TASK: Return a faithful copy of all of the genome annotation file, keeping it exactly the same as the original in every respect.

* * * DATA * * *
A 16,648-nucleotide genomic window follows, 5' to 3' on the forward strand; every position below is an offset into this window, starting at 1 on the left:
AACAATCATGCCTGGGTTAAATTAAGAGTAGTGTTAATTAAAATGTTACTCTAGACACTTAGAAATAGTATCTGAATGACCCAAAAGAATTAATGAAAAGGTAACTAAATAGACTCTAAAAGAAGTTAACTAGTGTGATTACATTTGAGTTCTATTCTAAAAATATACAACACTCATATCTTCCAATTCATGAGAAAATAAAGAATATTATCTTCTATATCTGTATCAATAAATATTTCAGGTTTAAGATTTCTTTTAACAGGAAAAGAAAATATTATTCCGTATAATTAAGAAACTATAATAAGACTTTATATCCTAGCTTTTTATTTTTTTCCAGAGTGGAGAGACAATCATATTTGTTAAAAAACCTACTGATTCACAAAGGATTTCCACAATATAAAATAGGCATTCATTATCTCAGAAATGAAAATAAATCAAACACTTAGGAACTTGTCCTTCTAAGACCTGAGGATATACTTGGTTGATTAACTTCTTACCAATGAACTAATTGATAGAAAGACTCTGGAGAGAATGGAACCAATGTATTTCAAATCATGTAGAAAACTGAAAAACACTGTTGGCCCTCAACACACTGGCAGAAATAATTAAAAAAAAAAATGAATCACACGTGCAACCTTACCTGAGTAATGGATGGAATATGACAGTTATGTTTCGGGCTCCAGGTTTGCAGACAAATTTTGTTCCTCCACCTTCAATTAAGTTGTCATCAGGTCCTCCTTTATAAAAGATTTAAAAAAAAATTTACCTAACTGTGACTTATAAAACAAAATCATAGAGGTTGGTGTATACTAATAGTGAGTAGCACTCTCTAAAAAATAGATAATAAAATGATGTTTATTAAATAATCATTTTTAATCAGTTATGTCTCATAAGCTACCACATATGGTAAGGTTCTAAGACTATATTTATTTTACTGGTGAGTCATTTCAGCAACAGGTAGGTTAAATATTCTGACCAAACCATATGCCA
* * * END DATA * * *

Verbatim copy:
A 16,648-nucleotide genomic window follows, 5' to 3' on the forward strand; every position below is an offset into this window, starting at 1 on the left:
AACAATCATGCCTGGGTTAAATTAAGAGTAGTGTTAATTAAAATGTTACTCTAGACACTTAGAAATAGTATCTGAATGACCCAAAAGAATTAATGAAAAGGTAACTAAATAGACTCTAAAAGAAGTTAACTAGTGTGATTACATTTGAGTTCTATTCTAAAAATATACAACACTCATATCTTCCAATTCATGAGAAAATAAAGAATATTATCTTCTATATCTGTATCAATAAATATTTCAGGTTTAAGATTTCTTTTAACAGGAAAAGAAAATATTATTCCGTATAATTAAGAAACTATAATAAGACTTTATATCCTAGCTTTTTATTTTTTTCCAGAGTGGAGAGACAATCATATTTGTTAAAAAACCTACTGATTCACAAAGGATTTCCACAATATAAAATAGGCATTCATTATCTCAGAAATGAAAATAAATCAAACACTTAGGAACTTGTCCTTCTAAGACCTGAGGATATACTTGGTTGATTAACTTCTTACCAATGAACTAATTGATAGAAAGACTCTGGAGAGAATGGAACCAATGTATTTCAAATCATGTAGAAAACTGAAAAACACTGTTGGCCCTCAACACACTGGCAGAAATAATTAAAAAAAAAAATGAATCACACGTGCAACCTTACCTGAGTAATGGATGGAATATGACAGTTATGTTTCGGGCTCCAGGTTTGCAGACAAATTTTGTTCCTCCACCTTCAATTAAGTTGTCATCAGGTCCTCCTTTATAAAAGATTTAAAAAAAAATTTACCTAACTGTGACTTATAAAACAAAATCATAGAGGTTGGTGTATACTAATAGTGAGTAGCACTCTCTAAAAAATAGATAATAAAATGATGTTTATTAAATAATCATTTTTAATCAGTTATGTCTCATAAGCTACCACATATGGTAAGGTTCTAAGACTATATTTATTTTACTGGTGAGTCATTTCAGCAACAGGTAGGTTAAATATTCTGACCAAACCATATGCCA